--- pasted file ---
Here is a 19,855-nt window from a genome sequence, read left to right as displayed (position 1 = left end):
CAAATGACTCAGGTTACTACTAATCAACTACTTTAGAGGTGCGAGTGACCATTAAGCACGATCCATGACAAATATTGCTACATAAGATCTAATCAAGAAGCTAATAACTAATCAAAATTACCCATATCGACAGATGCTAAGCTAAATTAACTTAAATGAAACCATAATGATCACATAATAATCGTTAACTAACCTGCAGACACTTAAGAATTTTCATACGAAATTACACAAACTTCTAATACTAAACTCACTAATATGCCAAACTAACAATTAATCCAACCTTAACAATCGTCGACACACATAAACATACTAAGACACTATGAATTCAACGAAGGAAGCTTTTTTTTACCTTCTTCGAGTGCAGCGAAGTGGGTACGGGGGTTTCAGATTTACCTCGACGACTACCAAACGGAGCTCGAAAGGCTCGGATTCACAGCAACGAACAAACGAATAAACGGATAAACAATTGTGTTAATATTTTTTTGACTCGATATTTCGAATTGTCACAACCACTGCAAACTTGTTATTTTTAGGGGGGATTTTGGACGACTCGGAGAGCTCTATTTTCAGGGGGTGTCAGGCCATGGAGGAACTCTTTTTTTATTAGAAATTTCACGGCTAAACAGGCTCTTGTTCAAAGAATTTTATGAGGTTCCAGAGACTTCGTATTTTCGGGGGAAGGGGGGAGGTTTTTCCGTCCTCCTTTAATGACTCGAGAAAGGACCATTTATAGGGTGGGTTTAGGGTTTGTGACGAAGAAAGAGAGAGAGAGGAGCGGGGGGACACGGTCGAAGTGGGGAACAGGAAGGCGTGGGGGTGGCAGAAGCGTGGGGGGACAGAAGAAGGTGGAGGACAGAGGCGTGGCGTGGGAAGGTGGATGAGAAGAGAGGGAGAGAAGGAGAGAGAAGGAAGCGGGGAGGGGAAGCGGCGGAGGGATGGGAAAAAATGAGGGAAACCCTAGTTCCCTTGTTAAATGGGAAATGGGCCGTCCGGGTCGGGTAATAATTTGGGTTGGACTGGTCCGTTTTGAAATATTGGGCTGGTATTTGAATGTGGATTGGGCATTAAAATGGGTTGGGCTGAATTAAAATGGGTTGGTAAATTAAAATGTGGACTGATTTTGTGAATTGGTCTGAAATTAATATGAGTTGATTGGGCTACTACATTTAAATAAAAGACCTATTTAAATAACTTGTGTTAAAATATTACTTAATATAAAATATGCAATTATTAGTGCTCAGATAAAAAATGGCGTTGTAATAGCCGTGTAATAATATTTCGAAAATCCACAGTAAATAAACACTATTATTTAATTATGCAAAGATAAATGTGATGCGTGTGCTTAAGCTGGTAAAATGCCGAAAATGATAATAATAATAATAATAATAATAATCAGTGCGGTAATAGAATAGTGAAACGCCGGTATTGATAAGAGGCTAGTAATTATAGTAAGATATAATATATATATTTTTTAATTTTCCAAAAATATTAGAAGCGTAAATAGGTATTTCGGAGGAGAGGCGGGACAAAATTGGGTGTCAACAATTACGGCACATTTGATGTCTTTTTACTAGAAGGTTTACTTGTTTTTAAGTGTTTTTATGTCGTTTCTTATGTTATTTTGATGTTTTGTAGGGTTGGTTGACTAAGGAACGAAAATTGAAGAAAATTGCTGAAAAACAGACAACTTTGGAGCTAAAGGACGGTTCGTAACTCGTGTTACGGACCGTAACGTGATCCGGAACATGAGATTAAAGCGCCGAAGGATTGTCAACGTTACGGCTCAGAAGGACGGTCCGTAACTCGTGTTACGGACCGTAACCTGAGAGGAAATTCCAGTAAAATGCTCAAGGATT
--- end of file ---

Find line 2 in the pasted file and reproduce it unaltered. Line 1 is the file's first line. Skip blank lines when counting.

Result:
CAAATGACTCAGGTTACTACTAATCAACTACTTTAGAGGTGCGAGTGACCATTAAGCACGATCCATGACAAATATTGCTACATAAGATCTAATCAAGAAGCTAATAACTAATCAAAATTACCCATATCGACAGATGCTAAGCTAAATTAACTTAAATGAAACCATAATGATCACATAATAATCGTTAACTAACCTGCAGACACTTAAGAATTTTCATACGAAATTACACAAACTTCTAATACTAAACTCACTAATATGCCAAACTAACAATTAATCCAACCTTAACAATCGTCGACACACATAAACATACTAAGACACTATGAATTCAACGAAGGAAGCTTTTTTTTACCTTCTTCGAGTGCAGCGAAGTGGGTACGGGGGTTTCAGATTTACCTCGACGACTACCAAACGGAGCTCGAAAGGCTCGGATTCACAGCAACGAACAAACGAATAAACGGATAAACAATTGTGTTAATATTTTTTTGACTCGATATTTCGAATTGTCACAACCACTGCAAACTTGTTATTTTTAGGGGGGATTTTGGACGACTCGGAGAGCTCTATTTTCAGGGGGTGTCAGGCCATGGAGGAACTCTTTTTTTATTAGAAATTTCACGGCTAAACAGGCTCTTGTTCAAAGAATTTTATGAGGTTCCAGAGACTTCGTATTTTCGGGGGAAGGGGGGAGGTTTTTCCGTCCTCCTTTAATGACTCGAGAAAGGACCATTTATAGGGTGGGTTTAGGGTTTGTGACGAAGAAAGAGAGAGAGAGGAGCGGGGGGACACGGTCGAAGTGGGGAACAGGAAGGCGTGGGGGTGGCAGAAGCGTGGGGGGACAGAAGAAGGTGGAGGACAGAGGCGTGGCGTGGGAAGGTGGATGAGAAGAGAGGGAGAGAAGGAGAGAGAAGGAAGCGGGGAGGGGAAGCGGCGGAGGGATGGGAAAAAATGAGGGAAACCCTAGTTCCCTTGTTAAATGGGAAATGGGCCGTCCGGGTCGGGTAATAATTTGGGTTGGACTGGTCCGTTTTGAAATATTGGGCTGGTATTTGAATGTGGATTGGGCATTAAAATGGGTTGGGCTGAATTAAAATGGGTTGGTAAATTAAAATGTGGACTGATTTTGTGAATTGGTCTGAAATTAATATGAGTTGATTGGGCTACTACATTTAAATAAAAGACCTATTTAAATAACTTGTGTTAAAATATTACTTAATATAAAATATGCAATTATTAGTGCTCAGATAAAAAATGGCGTTGTAATAGCCGTGTAATAATATTTCGAAAATCCACAGTAAATAAACACTATTATTTAATTATGCAAAGATAAATGTGATGCGTGTGCTTAAGCTGGTAAAATGCCGAAAATGATAATAATAATAATAATAATAATAATCAGTGCGGTAATAGAATAGTGAAACGCCGGTATTGATAAGAGGCTAGTAATTATAGTAAGATATAATATATATATTTTTTAATTTTCCAAAAATATTAGAAGCGTAAATAGGTATTTCGGAGGAGAGGCGGGACAAAATTGGGTGTCAACAATTACGGCACATTTGATGTCTTTTTACTAGAAGGTTTACTTGTTTTTAAGTGTTTTTATGTCGTTTCTTATGTTATTTTGATGTTTTGTAGGGTTGGTTGACTAAGGAACGAAAATTGAAGAAAATTGCTGAAAAACAGACAACTTTGGAGCTAAAGGACGGTTCGTAACTCGTGTTACGGACCGTAACGTGATCCGGAACATGAGATTAAAGCGCCGAAGGATTGTCAACGTTACGGCTCAGAAGGACGGTCCGTAACTCGTGTTACGGACCGTAACCTGAGAGGAAATTCCAGTAAAATGCTCAAGGATT